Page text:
The U.S. Navy, in a break with traditional submarine detection, is working to replace sonar and magnetic detection with radar. The AN/APS-154 Advanced Airborne Sensor (AAS) will spot the invisible wakes left by submarines underwater, telltale clues that something large is lurking beneath the waves. The AAS will be carried by the P-8 Poseidon aircraft (shown above), which can then engage submarines with air-dropped anti-submarine torpedoes.
According to Forbes, the downward-mounted pod features an advanced electronically scanning array (AESA) radar. Unlike traditional dish radars that use one large, powerful radar module, AESA radars use many smaller modules. These modules can collectively operate over multiple frequencies, which means they can overcome jamming or broaden or focus their field of detection, especially against small objects and those invisible to the human eye.
One such object is the wake created by a submerged submarine on the surface of the ocean. Subs create wakes as they displace water in their path, which are barely visible on the surface. A radar like the AAS can pick out these wakes from the pattern of regular ocean waves, betraying a submarine’s location.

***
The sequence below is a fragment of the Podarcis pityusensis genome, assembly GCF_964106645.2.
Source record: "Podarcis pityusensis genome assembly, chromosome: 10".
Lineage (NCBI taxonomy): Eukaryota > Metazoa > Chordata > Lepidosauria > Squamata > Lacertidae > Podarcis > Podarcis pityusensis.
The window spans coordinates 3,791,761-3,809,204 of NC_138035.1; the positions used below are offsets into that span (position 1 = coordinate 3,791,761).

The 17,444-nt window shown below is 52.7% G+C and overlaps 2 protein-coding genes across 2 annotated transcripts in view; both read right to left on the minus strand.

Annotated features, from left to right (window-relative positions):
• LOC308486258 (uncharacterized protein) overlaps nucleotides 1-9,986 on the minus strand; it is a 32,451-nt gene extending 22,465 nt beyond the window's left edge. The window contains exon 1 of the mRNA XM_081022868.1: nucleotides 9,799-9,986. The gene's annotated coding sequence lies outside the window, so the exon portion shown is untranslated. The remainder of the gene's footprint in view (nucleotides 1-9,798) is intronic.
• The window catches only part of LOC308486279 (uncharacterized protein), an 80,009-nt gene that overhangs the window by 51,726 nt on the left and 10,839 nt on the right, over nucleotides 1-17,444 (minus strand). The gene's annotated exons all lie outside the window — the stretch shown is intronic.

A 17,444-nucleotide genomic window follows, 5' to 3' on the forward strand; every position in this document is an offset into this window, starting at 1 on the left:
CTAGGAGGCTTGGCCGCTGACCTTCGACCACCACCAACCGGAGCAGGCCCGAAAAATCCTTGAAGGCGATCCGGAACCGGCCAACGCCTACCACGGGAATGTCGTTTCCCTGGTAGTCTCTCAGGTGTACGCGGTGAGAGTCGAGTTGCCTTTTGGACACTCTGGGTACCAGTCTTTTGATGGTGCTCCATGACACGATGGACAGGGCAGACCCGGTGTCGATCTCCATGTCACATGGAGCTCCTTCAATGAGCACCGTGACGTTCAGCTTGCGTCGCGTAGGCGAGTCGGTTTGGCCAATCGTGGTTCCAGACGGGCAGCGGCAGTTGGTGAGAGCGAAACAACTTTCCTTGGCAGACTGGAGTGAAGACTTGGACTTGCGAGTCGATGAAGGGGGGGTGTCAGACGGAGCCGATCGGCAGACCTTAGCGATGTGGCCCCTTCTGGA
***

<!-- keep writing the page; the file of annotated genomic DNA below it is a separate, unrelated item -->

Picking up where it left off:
Once a submarine is detected, a P-8 can drop a Mk. 54 lightweight anti-submarine torpedo to give chase. The Mk. 54, delivered by parachute, will enter the water, turn on its onboard sonar system, and start searching for the enemy sub. When the torpedo finds the sub, it moves to intercept, detonating a 100-pound warhead against the submarine’s hull.
The AAS appears likely to replace older submarine detection systems. Aircraft like the Navy’s P-3C Orion would often drop sonobuoys in waters suspected of harboring enemy submarines. The sonobuoys, pinging away with sonar, transmit their data to the circling P-3C. Another system, Magnetic Anomaly Detection, detects the disturbance in Earth’s magnetic field created by a large, steel-hulled submarine.
The P-8 Poseidon maritime patrol aircraft is fairly new in U.S. Navy service. Unlike older planes, it retains the ability to drop sonobuoys, but wasn’t built with a telltale MAD boom, suggesting the Navy is confident radar submarine detection will work.
Picture: US Navy